CNX Software has pulled out the changes of biggest interest to embedded developers, including those working with the free and open RISC-V instruction set architecture. These include image-header support for RISC-V kernel binaries, designed to be compatible with ARM64 image headers, a two-stage initial page table setup process, support for CONFIG_SOC starting with SiFive’s range of RISC-V systems-on-chips, DT data for the SiFive FU540 and HiFive Unleashed’s gigabit Ethernet controller, support for PCI Express message-signalled interrupts, and support for the new clone3 RV64 syscall.
Additional RISC-V-related changes include the addition of a new maintainer, Paul Walmsley, and a switch to a new shared RISC-V git tree – and, interestingly, a fix for an issue in the get_maintainers.pl script which was triggered for patches involving SiFive email addresses.
Linux 5.3, as with all Linux releases, is available now from the Linux kernel archive site.
Finally, Internet of Things (IoT) specialist Definium Technologies has announced the activation of a state-wide LoRaWAN network in its native Tasmania, aiming to make the region an ideal test-bed for IoT solutions.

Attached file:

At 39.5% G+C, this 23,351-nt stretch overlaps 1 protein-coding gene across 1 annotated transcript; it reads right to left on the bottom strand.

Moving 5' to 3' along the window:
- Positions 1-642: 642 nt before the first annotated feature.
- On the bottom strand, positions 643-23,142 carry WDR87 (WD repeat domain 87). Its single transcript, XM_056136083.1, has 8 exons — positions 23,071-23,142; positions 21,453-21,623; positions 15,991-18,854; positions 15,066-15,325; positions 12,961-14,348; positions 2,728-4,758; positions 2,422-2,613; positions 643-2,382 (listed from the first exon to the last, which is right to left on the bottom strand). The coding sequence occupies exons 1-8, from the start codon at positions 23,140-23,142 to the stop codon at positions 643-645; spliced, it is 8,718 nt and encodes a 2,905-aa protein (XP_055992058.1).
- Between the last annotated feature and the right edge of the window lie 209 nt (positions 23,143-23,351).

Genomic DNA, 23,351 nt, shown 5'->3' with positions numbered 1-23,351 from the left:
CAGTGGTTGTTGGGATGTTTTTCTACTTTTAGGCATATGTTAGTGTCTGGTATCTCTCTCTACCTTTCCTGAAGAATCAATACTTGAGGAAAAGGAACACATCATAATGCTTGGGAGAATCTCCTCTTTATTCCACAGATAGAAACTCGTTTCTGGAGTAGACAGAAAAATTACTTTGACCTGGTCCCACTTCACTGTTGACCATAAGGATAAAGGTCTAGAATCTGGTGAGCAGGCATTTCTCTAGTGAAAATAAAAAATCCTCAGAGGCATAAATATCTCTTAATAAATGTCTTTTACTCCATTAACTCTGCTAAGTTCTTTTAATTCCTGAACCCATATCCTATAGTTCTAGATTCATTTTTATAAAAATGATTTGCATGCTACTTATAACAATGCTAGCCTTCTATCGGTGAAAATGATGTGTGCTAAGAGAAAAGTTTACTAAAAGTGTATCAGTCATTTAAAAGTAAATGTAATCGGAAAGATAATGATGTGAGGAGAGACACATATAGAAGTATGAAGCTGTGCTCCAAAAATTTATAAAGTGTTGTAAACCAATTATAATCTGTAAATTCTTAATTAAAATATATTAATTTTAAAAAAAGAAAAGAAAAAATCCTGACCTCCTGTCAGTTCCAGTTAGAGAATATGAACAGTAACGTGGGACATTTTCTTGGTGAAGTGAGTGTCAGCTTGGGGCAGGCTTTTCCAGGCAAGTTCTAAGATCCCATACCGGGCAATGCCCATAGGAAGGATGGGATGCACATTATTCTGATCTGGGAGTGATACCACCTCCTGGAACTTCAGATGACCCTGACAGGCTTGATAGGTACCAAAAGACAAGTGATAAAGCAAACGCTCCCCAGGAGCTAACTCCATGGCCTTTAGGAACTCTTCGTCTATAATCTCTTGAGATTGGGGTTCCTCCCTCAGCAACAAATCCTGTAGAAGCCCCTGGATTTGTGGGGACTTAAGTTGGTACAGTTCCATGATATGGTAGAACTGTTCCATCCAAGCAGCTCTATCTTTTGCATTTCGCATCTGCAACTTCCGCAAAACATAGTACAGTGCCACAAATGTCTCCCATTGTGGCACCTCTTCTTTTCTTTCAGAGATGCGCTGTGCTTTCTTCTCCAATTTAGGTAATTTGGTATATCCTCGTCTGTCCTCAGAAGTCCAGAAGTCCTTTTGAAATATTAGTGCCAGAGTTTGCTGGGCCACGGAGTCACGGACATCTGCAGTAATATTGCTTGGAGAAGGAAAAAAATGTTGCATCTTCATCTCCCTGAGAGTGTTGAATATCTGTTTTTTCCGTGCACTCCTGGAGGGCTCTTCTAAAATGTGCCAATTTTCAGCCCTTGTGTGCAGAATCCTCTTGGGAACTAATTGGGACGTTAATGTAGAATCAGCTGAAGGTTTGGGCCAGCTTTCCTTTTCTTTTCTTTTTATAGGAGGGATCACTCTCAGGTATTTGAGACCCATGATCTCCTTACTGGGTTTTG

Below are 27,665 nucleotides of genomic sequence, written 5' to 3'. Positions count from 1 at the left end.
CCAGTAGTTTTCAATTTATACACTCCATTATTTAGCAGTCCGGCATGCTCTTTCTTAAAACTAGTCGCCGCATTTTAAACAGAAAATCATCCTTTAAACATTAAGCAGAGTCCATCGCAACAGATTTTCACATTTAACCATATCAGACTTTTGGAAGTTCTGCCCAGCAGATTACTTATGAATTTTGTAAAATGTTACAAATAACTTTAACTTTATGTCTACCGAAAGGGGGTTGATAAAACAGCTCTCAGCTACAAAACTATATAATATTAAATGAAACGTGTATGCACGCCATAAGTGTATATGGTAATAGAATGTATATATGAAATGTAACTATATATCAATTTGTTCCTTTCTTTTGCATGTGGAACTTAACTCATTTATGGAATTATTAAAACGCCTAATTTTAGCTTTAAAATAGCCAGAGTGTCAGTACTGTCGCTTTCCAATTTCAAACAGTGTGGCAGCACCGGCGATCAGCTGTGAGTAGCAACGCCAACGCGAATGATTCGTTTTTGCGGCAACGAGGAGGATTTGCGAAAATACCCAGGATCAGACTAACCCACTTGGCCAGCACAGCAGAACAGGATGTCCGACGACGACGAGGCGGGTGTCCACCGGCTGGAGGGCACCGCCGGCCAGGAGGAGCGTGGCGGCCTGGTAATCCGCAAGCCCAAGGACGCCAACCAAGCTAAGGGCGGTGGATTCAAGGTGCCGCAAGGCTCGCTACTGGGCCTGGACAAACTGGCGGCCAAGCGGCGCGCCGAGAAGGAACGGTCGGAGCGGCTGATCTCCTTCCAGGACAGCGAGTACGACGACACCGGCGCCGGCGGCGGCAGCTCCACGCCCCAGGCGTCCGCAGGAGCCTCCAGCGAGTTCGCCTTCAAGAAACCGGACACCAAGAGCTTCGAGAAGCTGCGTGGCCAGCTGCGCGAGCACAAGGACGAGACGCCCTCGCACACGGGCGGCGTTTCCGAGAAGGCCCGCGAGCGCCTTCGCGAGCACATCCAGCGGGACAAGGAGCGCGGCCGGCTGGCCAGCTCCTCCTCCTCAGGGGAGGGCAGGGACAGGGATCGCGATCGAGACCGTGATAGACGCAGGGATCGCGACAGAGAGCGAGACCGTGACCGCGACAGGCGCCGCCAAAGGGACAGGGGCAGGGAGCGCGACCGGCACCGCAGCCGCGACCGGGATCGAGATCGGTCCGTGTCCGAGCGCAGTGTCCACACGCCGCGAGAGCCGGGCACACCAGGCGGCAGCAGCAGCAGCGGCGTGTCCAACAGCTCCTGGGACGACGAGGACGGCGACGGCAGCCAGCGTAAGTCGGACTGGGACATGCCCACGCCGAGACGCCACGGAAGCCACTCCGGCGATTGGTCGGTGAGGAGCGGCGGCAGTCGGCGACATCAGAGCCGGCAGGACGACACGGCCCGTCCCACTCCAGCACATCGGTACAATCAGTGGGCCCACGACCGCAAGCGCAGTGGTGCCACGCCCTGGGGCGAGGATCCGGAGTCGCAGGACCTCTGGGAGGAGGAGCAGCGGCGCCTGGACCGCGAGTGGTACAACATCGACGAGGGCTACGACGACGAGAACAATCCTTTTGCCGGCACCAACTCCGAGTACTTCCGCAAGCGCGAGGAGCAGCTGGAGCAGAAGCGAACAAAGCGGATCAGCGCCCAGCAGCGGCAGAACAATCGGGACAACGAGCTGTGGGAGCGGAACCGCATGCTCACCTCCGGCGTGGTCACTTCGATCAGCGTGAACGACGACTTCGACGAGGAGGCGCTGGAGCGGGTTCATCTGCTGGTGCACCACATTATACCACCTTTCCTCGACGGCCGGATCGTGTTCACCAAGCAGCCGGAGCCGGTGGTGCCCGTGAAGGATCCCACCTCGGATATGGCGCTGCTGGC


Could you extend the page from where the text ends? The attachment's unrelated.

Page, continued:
“We decided to take on the challenge of rolling out a statewide enterprise-grade LoRaWAN network,” explains Mike Cruse, chief executive of Definium Technologies, at the launch. “We want to encourage people to come to Tasmania and test their IoT solutions, then deploy them around the state with enterprise-grade reliability. Tasmania is the ideal life-sized laboratory at scale where individuals and businesses of all scales can experiment with next-generation IoT applications, such as applying intelligent sensors to asset management, agricultural, horticultural, and aquaculture use cases.”
“The increasing deployment of large scale LoRaWAN networks using Semtech’s LoRa devices reflects a trend toward the growing adoption of IoT globally,” adds Marc Pegulu, vice president of IoT for Semtech’s Wireless and Sensing Products Group which is behind the LoRa and LoRaWAN standard and protocol. “Definium’s deployment in Tasmania will expose businesses, students and potential developers to IoT, and is expected to bring thousands of devices online to enable smarter solutions in a variety of vertical markets.”
The launch of the network comes shortly after Semtech opened its educational LoRaWAN Academy resources to all and community-driven LoRaWAN network initiative The Things Network set a new world record for transmission distance.